Design/Photography Release for Portfolio?

Discussion in 'Business of Photography' started by elizabeth_m|2, Jun 24, 2016.

  1. Hello!
    My name is Elizabeth and I have a few questions. I don't really know the technical terms for a lot of these things yet but I was wondering if anybody could help me understand a few things regarding the legal proceedures of both graphic designing (if you do that) and photography.
    Here's a little back story: I would like to add a few designs and photos to my portfolio. The designs have been created by me and verbally approved by the cilent for me to publish it for commerical use but I would like to stay safe and get them to sign something. What exactly can I give them to sign? Is there something like a model release for design work?

    Also I took some photos and proceeded to retouching it, these have also been verbally approved by my cilent, but my second question would be: Is a model release the appropriate form to ask them to sign in this case?
    I don't really know if I should be aware of anything else, but those are my two questions for now. If anybody could help me understand it a little bit more, I'd be very grateful!
    Thanks a lot!
  2. Spearhead

    Spearhead Moderator

    If you have recognizable people in them, it would be useful to get model releases. It is unlikely anyone would complain if the images have been used elsewhere, and if your portfolio is online, they would probably just ask you to take them down.
    Regarding the design work, do you have a contract for it? Was it done as a freelancer or as an employee or work-for-hire? If done as a freelancer without giving up any rights, it's yours but you should be careful about trademark usage. Best to get approval from them if there are trademarks in them or if there was any kind of contractual relationship that doesn't explicitly say it's yours.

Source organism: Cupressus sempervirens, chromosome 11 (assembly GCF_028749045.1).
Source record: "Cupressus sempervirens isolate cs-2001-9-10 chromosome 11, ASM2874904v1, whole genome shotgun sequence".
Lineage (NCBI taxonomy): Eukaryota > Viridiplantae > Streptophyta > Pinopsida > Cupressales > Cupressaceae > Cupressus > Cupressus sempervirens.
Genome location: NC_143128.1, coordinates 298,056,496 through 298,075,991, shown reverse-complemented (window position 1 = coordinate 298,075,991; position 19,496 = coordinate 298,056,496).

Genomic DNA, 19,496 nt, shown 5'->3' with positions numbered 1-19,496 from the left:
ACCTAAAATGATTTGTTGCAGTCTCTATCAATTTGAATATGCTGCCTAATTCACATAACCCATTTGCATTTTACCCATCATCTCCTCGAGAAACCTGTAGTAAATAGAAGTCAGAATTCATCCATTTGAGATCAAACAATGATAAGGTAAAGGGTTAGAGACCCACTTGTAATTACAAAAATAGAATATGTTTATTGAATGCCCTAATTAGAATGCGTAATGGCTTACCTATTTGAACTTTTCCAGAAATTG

3. Here is the release I use for nudes [link], a lot of others are available online for free or small fees though you'll want to make sure they're legally binding wherever you are!
  4. If you created the graphic design, you OWN the copyright, you do NOT need any approvals from the client. It's a nice gesture, but not necessary.

    UNLESS it specifically states that you relinquish your ownership of the graphics, then it is yours forever. This is true of any creative works, including photography. For photography, you need a release ONLY if you are showing the person, but if they paid you to shot a flower, you would not need a release, you OWN that image and it's copyright.
    In my contracts (I've been a graphic artist and had my own company for 14 years now, photographer for about half that) I state that my company owns all rights, but grants the client unlimited usage. That's contrary to what a lot of photographers do, however. This applies to all the work provided during the project. I do get a release signed by any person that may appear in the photographs.

    You do NOT need to state you own the copyrights, that is implicit in your creation of the work. It can't, however, hurt to state it as some clients will think they paid you for the actual item and not the service.
    Hope that helps a little
  5. Hello!